Gratitude Sunday: Money Is The Great Equalizer

Gratitude * Sunday

Quote of the Week – “A penny saved is a penny earned.” Benjamin Franklin

Sunday Haiku
Yellow blossom pops,
pink flower blooms, purple blings,
spring sings pure color.

Sunday Musings
After my rant last week and other posts in the past you may think I spend much of my time thinking and complaining about money. That’s the way of poverty in America, isn’t it? If you’ve always had enough money, you have no concept of what it is like to live without it so you might not understand why people who don’t have it are always concerned about it. If you’ve never had enough, you are constantly imagining what it might be like to have enough.

I remember when I was making about 10 dollars an hour. I was mostly self-employed. My rent on a three bedroom house averaged 300 dollars a month. Gasoline was less than a dollar a gallon, and a ride on the bus was less than a dollar as well. You could get 4 cans of chili for a dollar, four 4-packs (16 rolls) of bathroom tissue for a dollar, 4 loaves of bread for a dollar, a gallon of milk for under a dollar, and a whole chicken could sometimes be had for 10 cents a pound on a good sale.

That was about 40 years ago, and while wages haven’t gone up everything else has. Now in the area I live a 3 bedroom home rents for about two thousand dollars a month. One can of chili is $1.79, and one raw whole chicken is more than 10 dollars, in which case, it is less costly to buy a rotisserie Costco chicken at 5 dollars and save the time and expense of cooking; gas is once again more than 3 dollars a gallon. And even with a better paying job, average wages are still around 10 dollars an hour. The son is an entry-level worker now and earns a bit over 11 dollars an hour. He barely makes enough to feed himself and get back and forth to work, and rarely makes enough for rent or utilities. He’d like to save for a car, but public transport sucks him dry at 5 dollars a day. When I was growing up an adult could work a 40 hour week, with an at-home spouse to manage the care it takes to have a clean home and home-cooked meals, while buying a home to raise a family in, and still count on a comfortable retirement by the age of 65. Cars didn’t cost 40 thousand dollars; you could buy two modest comfortable homes for that amount back then. That was gone by the time I raised my child.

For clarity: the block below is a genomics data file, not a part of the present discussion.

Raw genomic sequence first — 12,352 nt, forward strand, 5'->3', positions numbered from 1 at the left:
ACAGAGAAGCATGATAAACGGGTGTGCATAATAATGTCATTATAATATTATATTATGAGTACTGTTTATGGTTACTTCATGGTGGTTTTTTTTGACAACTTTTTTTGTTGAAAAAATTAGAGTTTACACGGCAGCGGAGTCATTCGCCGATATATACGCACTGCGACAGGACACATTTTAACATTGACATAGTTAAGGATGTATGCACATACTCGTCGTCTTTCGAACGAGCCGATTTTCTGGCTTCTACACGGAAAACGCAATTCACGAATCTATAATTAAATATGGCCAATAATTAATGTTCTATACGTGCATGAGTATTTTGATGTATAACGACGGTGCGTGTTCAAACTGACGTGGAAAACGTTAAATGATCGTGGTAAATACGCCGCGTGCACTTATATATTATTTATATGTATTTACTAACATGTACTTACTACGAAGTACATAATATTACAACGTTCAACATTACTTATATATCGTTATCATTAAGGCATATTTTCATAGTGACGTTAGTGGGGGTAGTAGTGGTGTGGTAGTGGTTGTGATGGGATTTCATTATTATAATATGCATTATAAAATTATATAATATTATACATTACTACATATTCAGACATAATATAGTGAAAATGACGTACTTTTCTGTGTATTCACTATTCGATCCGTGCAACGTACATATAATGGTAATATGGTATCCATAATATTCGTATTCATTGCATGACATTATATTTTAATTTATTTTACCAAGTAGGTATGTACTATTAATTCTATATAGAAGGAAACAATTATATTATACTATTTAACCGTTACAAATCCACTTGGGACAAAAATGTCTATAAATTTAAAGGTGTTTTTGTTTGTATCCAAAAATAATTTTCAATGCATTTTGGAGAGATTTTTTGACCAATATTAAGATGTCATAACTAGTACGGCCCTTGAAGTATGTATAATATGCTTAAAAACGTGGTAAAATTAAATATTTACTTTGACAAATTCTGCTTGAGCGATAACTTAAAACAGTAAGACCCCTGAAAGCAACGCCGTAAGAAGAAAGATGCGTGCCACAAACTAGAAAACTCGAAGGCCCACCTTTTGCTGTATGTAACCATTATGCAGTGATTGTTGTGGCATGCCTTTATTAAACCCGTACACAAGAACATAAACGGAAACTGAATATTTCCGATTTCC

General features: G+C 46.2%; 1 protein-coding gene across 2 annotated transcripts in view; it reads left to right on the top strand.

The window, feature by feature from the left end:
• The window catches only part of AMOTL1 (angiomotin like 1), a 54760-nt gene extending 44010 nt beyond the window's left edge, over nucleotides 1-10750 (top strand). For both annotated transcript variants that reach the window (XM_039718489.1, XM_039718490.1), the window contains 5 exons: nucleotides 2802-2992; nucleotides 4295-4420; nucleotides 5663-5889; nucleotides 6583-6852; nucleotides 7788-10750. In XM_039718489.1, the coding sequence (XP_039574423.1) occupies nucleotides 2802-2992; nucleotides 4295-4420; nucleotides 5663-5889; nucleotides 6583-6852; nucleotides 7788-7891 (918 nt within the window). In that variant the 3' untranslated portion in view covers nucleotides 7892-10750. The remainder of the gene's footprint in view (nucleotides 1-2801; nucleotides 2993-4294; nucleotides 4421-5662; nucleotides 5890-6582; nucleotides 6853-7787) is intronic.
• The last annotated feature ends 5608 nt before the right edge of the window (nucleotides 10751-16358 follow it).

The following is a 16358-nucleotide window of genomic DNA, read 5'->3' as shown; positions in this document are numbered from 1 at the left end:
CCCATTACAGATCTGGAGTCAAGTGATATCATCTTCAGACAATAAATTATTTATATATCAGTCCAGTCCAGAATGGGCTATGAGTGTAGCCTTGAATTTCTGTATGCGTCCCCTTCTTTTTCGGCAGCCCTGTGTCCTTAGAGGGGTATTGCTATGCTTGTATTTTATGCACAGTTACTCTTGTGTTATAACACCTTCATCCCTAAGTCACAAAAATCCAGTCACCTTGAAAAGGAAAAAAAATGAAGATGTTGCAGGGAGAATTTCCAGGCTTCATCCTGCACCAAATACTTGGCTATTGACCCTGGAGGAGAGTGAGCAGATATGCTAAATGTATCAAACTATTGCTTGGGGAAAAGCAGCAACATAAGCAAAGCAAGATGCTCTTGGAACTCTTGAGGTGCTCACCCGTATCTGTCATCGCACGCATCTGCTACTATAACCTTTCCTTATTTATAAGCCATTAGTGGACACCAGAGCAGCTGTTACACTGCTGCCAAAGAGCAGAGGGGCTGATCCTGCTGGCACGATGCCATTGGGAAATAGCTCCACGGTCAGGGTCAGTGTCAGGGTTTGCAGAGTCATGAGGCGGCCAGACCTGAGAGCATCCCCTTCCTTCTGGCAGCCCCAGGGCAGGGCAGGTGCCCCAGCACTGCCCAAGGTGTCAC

The myth of wealth building in America is dead. Oh, it works for a few people who are lucky enough to have all the details fall into place for them. For the rest of us, we can work until our dying day with no relief in sight. From many months of study, this state of affairs appears to have been orchestrated by the people who already own most of the wealth in America at the expense of the workers. This equates in my mind to enforced servitude, when most wages are sucked back up into taxes, the cost of providing a home and food have grown exponentially and not enough left over to live on or save, and is the equivalent of violence against the American worker. The change has taken place in the course of a couple of generations. The solution presented is debt, which then makes one a slave to interest payments.